by Julia Powers.
Pizza lovers are a passionate bunch. As any New Yorker will tell you, you just can’t get a decent slice anywhere but the Big Apple. Chicagoans scratch their collective heads on why deep-dish pizza isn’t “a thing” outside of the Windy City. And, in Southeastern Massachusetts thin crust, bar pies prevail. When you talk to home pizza cooks, the debate only intensifies: homemade dough or store-bought? Mozzarella or provolone? But if there’s one point of agreement among home pizza cooks, it’s that it’s virtually impossible to bake a crisp, Neapolitan style crust in a home oven. For these pizza cooks, that shatteringly crisp crust remained an elusive holy grail until seven years ago when Cohasset resident Andris Lagsdin had an ah-ha moment which not only transformed homemade pizza but rebooted his life and career as well. And like most transformations, the second part wasn’t always so simple.
After college, Andris decided to forgo the opportunity to join his family’s steel business, Stoughton Steel, which manufactures products for industrial equipment companies such as Caterpillar and John Deere. Instead, he followed his passion, attending culinary school and working in several Boston area restaurants, including a stint with Todd English. Years later, needing a change, he left the culinary world and joined the family business. In 2011, still passionate about food, he read an article about Modernist Cuisine, an encyclopedic mash-up of a cookbook and science text, which posited that the key to creating Neapolitan style pizza was putting a piece of steel on your oven shelf. A passionate pizza lover, Andris was intrigued and, heading straight to the shop floor, he grabbed a piece of steel and experimented. “For the first time I had a crispy bottom,” he remembers. “And for anyone who has made pizza at home, we all struggle with that!”
Although everyone at the company liked the idea of a producing a baking steel, the collective thought was that it was a big departure for a company that produces a piece of equipment for Caterpillar to come out with a piece of kitchen equipment and sell it. So, for about nine months, he shelved the idea. But, as he learned, a good idea is hard to quash. “One morning, I woke up and decided I’m going to do something with this,” he recalled. After reflecting on his job in the family steel business, Andris concluded, “I have two young kids. It was hard telling them what I was doing every day. I didn’t believe it myself. It wasn’t my passion. I am trying to show them how to live with passion.” So, “for the next six months or so, I did a lot of research and development. A lot of reading, and soul-searching.” Ultimately, he concluded, “Whether I fail or not, I’m at least going to give it a shot because I really believe in this thing.” And, with that, Baking Steel was born.
For those on the cusp of launching a business, the internet has transformed the process, literally opening up a world of possibilities. After much thought, Andris made the decision to launch Baking Steel on Kickstarter, a website that uses micro-investing to crowdfund creative projects. As Andris recalls, “I thought if I could sell 50 units a month, it would be a cool little side hustle. But Kickstarter changed everything. We sold 500 units in 30 days. And not only did we sell 500, but we got some prototypes out during the Kickstarter phase to some influential people in the culinary world.” Launching with Kickstarter gave him the added bonus of early customer feedback, allowing him to refine the product over time by adding some different sizes and thicknesses as well as a griddle. Today, Baking Steels are sold directly to the consumer through the company’s website, on Amazon, and at Sur La Table.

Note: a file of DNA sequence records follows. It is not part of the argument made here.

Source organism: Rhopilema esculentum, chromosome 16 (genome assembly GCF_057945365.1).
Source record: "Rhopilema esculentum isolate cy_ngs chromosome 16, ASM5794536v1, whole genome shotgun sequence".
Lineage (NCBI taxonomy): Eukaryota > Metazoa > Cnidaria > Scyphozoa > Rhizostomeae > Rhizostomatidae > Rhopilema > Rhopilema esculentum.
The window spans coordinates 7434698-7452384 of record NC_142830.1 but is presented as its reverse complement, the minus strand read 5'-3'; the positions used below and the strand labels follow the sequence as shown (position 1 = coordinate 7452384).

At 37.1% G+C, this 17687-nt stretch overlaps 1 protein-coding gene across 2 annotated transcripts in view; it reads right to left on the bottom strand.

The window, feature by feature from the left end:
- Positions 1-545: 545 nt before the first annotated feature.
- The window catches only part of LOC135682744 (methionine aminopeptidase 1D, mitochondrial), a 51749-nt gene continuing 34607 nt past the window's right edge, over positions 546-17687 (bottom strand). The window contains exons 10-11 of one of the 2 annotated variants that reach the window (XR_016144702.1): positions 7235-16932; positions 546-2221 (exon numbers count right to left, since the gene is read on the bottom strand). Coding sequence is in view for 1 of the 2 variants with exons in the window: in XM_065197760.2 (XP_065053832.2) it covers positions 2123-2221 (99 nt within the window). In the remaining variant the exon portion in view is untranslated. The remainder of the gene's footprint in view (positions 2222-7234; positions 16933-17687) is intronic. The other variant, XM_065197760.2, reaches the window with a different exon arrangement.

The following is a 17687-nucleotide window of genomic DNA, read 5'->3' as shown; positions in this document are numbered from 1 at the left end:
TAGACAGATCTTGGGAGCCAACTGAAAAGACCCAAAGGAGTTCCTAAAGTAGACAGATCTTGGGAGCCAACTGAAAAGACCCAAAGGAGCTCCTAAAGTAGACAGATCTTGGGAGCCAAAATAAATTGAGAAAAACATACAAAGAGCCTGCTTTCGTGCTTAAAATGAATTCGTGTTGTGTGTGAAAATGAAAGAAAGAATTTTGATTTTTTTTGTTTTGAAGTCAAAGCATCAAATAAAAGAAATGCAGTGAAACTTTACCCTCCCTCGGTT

How exactly does the Baking Steel transform the pizza-making process? Andris explains, “We know stone and steel both get heated to 500°. What happens when you open the oven is that the stone loses heat and, when you place the dough on the stone, it loses more heat. The steel doesn’t lose as much heat because it stores 18 times the energy as stone.” Although simple, this heat retention is the key to the making pizzeria quality crust in a home oven. As Andris notes, “We can replicate 900° in a home oven at 500° because of heat transfer. Game changer.” And because the Baking Steel retains its heat, the pizzas cook quickly (3-4 minutes); the second pizza cooks as quickly as the first.
Along with his business partner Craig, who joined him in 2015, Andris actively engages potential customers on both Instagram and Facebook with mouth-watering photos, as well as some how-to videos of pizza, breads, breakfasts, and burgers cooked on Baking Steel products. In late 2017, Andris published a cookbook, which functions both as a wonderful resource and another sales tool for Baking Steel. Andris and Craig also offer intimate pizza classes in a renovated barn behind Andris’ Cohasset home. These educational and fun social evenings introduce the guests to cooking pizza on the baking steel while enjoying the delicious results.
Today, thanks to a great idea and a whole lot of hustle, Andris revamped both his career and his life, all while making home pizza cooks (and those around their tables) very happy along the way. Was it worth it? “Absolutely,” Andris concludes with a smile… especially by the measure that means the most: “My kids get to see me happy.”
The Baking Steel Company
183 South Main Street Cohasset, MA 02025
Julia Powers (writing for eSS&SC for eight years) has been thrilled to witness the continued transformation of our local food culture. She has gained a deep respect and admiration for the farmers, fishers, and artisan producers whose hard work is helping transform our broken food system.